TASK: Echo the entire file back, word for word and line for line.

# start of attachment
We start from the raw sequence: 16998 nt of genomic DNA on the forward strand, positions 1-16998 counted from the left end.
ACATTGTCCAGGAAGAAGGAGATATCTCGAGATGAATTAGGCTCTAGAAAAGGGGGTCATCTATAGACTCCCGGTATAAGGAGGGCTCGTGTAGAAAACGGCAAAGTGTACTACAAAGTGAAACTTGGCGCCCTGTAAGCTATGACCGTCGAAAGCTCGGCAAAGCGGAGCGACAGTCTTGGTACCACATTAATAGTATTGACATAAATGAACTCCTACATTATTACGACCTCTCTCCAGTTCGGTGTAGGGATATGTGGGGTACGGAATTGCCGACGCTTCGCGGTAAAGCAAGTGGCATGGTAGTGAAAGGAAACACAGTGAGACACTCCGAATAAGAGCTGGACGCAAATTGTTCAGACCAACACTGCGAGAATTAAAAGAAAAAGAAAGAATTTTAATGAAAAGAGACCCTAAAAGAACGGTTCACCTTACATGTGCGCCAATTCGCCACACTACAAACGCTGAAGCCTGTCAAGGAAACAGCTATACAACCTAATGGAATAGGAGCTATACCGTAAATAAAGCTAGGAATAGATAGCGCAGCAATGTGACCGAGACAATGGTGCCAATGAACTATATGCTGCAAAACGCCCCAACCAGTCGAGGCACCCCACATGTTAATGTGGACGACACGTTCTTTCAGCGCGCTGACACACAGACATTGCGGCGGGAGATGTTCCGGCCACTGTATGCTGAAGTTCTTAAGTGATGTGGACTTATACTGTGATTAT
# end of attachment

We start from the raw sequence: 16998 nt of genomic DNA on the forward strand, positions 1-16998 counted from the left end.
ACATTGTCCAGGAAGAAGGAGATATCTCGAGATGAATTAGGCTCTAGAAAAGGGGGTCATCTATAGACTCCCGGTATAAGGAGGGCTCGTGTAGAAAACGGCAAAGTGTACTACAAAGTGAAACTTGGCGCCCTGTAAGCTATGACCGTCGAAAGCTCGGCAAAGCGGAGCGACAGTCTTGGTACCACATTAATAGTATTGACATAAATGAACTCCTACATTATTACGACCTCTCTCCAGTTCGGTGTAGGGATATGTGGGGTACGGAATTGCCGACGCTTCGCGGTAAAGCAAGTGGCATGGTAGTGAAAGGAAACACAGTGAGACACTCCGAATAAGAGCTGGACGCAAATTGTTCAGACCAACACTGCGAGAATTAAAAGAAAAAGAAAGAATTTTAATGAAAAGAGACCCTAAAAGAACGGTTCACCTTACATGTGCGCCAATTCGCCACACTACAAACGCTGAAGCCTGTCAAGGAAACAGCTATACAACCTAATGGAATAGGAGCTATACCGTAAATAAAGCTAGGAATAGATAGCGCAGCAATGTGACCGAGACAATGGTGCCAATGAACTATATGCTGCAAAACGCCCCAACCAGTCGAGGCACCCCACATGTTAATGTGGACGACACGTTCTTTCAGCGCGCTGACACACAGACATTGCGGCGGGAGATGTTCCGGCCACTGTATGCTGAAGTTCTTAAGTGATGTGGACTTATACTGTGATTAT